“I’ve witnessed the moving experience of parents finally getting the call that their students have been accepted, relieved because they have waited to get their kid into a quality school for so long,” said John Armbrust, Founder and Chief Executive Officer of Austin Achieve Public Schools. “I can’t wait for a time when every family in Austin feels the same joy, and their children get the high-quality public-school education they deserve.”

“My daughter has been on the waitlist for four years and we’re trying again for a fifth time this year. And while it’s frustrating and exasperating at times, we’ve decided it’s important to wait it out,” said Aimee Molien, mother of two children and on the waitlist at Meridian School. “I know having my child attend a public charter school will give her the tools and skills she’ll need for success and at the end of the day, that’s all I’ve ever wanted.”

“Interest in and demand for charter schools has never been greater. Parents in Austin and across Texas want to give their children the best education possible—an education that prepares them for success in college and in life. Families in Austin are making it clear that public charter schools are providing the type of education they want for their children. Instead of putting up roadblocks that prevent families from enrolling their children in the right school for them, we should be expanding access to quality education,” said Coleman. 

There are a number of actions that can be taken to meet the demand for public charter schools and ensure all Austin students are able to enroll in schools that meet their needs, including:

  • Districts can offer empty or underused space to charter schools rather than closing campuses. Public charter schools can use this space to provide unique, effective programming and serve more Austin families at no additional costs to taxpayers.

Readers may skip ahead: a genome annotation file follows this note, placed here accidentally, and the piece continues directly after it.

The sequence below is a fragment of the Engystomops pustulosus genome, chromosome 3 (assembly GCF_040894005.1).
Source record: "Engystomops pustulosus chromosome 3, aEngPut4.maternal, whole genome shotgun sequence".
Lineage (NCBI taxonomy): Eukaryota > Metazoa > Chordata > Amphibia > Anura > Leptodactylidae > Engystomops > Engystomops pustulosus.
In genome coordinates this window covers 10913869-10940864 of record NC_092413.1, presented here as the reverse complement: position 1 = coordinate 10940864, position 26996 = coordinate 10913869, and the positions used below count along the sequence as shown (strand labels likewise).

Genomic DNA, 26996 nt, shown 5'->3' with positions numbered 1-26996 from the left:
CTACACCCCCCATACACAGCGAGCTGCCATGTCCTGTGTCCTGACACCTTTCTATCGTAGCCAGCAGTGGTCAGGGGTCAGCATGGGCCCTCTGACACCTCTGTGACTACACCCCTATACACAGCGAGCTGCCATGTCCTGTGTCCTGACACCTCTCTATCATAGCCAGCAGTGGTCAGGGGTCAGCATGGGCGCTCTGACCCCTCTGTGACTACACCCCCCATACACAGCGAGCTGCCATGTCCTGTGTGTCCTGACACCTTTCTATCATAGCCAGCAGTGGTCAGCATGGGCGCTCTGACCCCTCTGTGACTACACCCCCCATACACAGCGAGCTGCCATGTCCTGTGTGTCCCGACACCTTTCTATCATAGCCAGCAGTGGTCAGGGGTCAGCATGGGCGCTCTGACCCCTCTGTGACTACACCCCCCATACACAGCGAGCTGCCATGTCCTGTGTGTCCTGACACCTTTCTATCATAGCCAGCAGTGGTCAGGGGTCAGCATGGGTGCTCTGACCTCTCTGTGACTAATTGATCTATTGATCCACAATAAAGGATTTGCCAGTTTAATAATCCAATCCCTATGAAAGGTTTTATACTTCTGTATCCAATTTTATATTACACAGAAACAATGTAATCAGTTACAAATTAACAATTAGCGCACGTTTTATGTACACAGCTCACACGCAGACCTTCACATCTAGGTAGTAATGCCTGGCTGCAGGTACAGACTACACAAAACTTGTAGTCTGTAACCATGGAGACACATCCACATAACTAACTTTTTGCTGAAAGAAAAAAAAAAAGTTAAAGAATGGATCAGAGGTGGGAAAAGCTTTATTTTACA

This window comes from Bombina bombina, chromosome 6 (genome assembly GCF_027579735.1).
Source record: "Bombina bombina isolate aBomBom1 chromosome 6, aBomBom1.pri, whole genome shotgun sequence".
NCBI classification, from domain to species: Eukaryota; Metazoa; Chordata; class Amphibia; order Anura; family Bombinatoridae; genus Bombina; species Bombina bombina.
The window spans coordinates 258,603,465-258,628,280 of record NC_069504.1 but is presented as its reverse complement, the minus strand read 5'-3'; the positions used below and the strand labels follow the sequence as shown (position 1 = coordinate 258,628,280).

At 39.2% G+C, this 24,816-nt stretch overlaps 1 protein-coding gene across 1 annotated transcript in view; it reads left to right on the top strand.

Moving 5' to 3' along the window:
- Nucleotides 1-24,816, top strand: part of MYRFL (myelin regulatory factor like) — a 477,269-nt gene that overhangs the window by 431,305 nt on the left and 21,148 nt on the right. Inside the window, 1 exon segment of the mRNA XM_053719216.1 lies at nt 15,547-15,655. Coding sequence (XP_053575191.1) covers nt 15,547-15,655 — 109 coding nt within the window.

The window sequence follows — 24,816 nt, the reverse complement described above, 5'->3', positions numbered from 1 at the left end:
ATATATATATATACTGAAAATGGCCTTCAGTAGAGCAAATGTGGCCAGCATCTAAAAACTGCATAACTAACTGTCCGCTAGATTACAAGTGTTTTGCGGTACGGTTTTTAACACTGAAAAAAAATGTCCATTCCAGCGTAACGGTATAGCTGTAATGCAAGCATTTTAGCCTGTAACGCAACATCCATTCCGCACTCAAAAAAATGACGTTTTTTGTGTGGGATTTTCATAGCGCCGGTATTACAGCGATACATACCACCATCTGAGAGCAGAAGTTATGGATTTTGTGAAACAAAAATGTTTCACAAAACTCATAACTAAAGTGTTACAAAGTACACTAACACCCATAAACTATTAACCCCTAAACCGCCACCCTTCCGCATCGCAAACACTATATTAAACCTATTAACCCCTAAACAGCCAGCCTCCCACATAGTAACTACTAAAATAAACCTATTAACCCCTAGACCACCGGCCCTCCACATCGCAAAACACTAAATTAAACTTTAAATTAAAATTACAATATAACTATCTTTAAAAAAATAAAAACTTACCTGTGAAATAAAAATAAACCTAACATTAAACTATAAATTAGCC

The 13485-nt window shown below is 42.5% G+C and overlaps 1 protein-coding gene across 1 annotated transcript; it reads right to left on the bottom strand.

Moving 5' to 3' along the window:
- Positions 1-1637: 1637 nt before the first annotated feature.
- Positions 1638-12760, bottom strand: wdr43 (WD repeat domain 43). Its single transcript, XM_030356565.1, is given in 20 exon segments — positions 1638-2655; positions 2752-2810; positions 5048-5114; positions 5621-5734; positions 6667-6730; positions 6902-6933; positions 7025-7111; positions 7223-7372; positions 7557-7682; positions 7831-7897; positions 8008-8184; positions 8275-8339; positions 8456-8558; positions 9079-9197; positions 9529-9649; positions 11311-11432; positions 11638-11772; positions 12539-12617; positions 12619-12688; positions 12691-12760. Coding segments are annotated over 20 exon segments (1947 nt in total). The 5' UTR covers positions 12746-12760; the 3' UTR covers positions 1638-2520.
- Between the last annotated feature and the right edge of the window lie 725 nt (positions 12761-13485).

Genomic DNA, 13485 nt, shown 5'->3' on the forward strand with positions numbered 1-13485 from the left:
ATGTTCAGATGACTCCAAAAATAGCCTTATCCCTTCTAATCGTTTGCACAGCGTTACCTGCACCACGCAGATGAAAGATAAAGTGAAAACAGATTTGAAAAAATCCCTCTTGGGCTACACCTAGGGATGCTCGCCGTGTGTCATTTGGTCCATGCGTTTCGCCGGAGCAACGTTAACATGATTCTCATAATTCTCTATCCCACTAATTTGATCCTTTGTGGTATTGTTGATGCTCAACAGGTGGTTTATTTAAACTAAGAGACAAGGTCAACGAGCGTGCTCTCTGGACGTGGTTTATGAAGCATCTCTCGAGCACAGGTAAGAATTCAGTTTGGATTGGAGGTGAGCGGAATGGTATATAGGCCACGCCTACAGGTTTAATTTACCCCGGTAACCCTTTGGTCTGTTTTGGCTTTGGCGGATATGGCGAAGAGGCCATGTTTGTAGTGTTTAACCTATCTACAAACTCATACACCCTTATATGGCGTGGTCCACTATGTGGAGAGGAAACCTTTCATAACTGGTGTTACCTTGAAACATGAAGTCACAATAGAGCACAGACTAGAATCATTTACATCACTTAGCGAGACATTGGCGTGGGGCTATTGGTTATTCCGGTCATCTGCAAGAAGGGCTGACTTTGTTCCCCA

• The Texas Legislature can equalize funding between district and public charter schools, so charter schools could expand and serve more students. Public charter schools currently only receive an average of $200 per student for facilities, while traditional public schools receive, on average, $1,300 per student.
  • The Texas Education Agency (TEA) can streamline its approval process for proven charter schools that want to expand and serve more students. If a public charter school has been operating for several years and is performing well, TEA should remove red tape and barriers, so they can open new campuses.

Click here to read the full report: Charter School Enrollment & Demand: An Analysis of Austin Area Charter School Waitlists & Enrollment

About the Texas Charter Schools Association 

The Texas Charter Schools Association (TCSA) was created in 2008 to unify, support, and grow the charter movement. TCSA represents 90 percent of the 675 public charter schools in Texas, serving more than 272,000 students. For more about the TCSA, visit